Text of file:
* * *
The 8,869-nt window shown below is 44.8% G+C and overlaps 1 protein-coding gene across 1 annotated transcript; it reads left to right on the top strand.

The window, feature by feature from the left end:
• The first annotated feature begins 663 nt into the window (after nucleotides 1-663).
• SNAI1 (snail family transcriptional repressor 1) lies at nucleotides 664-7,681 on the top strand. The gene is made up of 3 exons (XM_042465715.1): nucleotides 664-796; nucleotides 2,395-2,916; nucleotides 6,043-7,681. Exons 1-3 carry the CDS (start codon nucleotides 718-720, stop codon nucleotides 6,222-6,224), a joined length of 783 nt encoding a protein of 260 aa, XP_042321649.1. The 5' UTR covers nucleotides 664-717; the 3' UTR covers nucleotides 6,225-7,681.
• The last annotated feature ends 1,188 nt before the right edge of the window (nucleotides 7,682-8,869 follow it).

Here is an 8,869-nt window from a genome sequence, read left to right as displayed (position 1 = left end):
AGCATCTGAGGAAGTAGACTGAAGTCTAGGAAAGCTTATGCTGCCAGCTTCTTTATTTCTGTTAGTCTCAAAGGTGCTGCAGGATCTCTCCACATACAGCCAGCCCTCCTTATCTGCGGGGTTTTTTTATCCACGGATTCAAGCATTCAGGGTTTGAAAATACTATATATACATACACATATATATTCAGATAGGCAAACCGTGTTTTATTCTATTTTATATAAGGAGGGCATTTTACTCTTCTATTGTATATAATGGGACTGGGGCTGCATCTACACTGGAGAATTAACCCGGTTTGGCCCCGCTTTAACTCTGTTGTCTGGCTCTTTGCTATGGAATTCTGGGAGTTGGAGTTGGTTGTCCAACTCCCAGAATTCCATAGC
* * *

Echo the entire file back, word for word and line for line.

The 8,869-nt window shown below is 44.8% G+C and overlaps 1 protein-coding gene across 1 annotated transcript; it reads left to right on the top strand.

The window, feature by feature from the left end:
• The first annotated feature begins 663 nt into the window (after nucleotides 1-663).
• SNAI1 (snail family transcriptional repressor 1) lies at nucleotides 664-7,681 on the top strand. The gene is made up of 3 exons (XM_042465715.1): nucleotides 664-796; nucleotides 2,395-2,916; nucleotides 6,043-7,681. Exons 1-3 carry the CDS (start codon nucleotides 718-720, stop codon nucleotides 6,222-6,224), a joined length of 783 nt encoding a protein of 260 aa, XP_042321649.1. The 5' UTR covers nucleotides 664-717; the 3' UTR covers nucleotides 6,225-7,681.
• The last annotated feature ends 1,188 nt before the right edge of the window (nucleotides 7,682-8,869 follow it).

Here is an 8,869-nt window from a genome sequence, read left to right as displayed (position 1 = left end):
AGCATCTGAGGAAGTAGACTGAAGTCTAGGAAAGCTTATGCTGCCAGCTTCTTTATTTCTGTTAGTCTCAAAGGTGCTGCAGGATCTCTCCACATACAGCCAGCCCTCCTTATCTGCGGGGTTTTTTTATCCACGGATTCAAGCATTCAGGGTTTGAAAATACTATATATACATACACATATATATTCAGATAGGCAAACCGTGTTTTATTCTATTTTATATAAGGAGGGCATTTTACTCTTCTATTGTATATAATGGGACTGGGGCTGCATCTACACTGGAGAATTAACCCGGTTTGGCCCCGCTTTAACTCTGTTGTCTGGCTCTTTGCTATGGAATTCTGGGAGTTGGAGTTGGTTGTCCAACTCCCAGAATTCCATAGC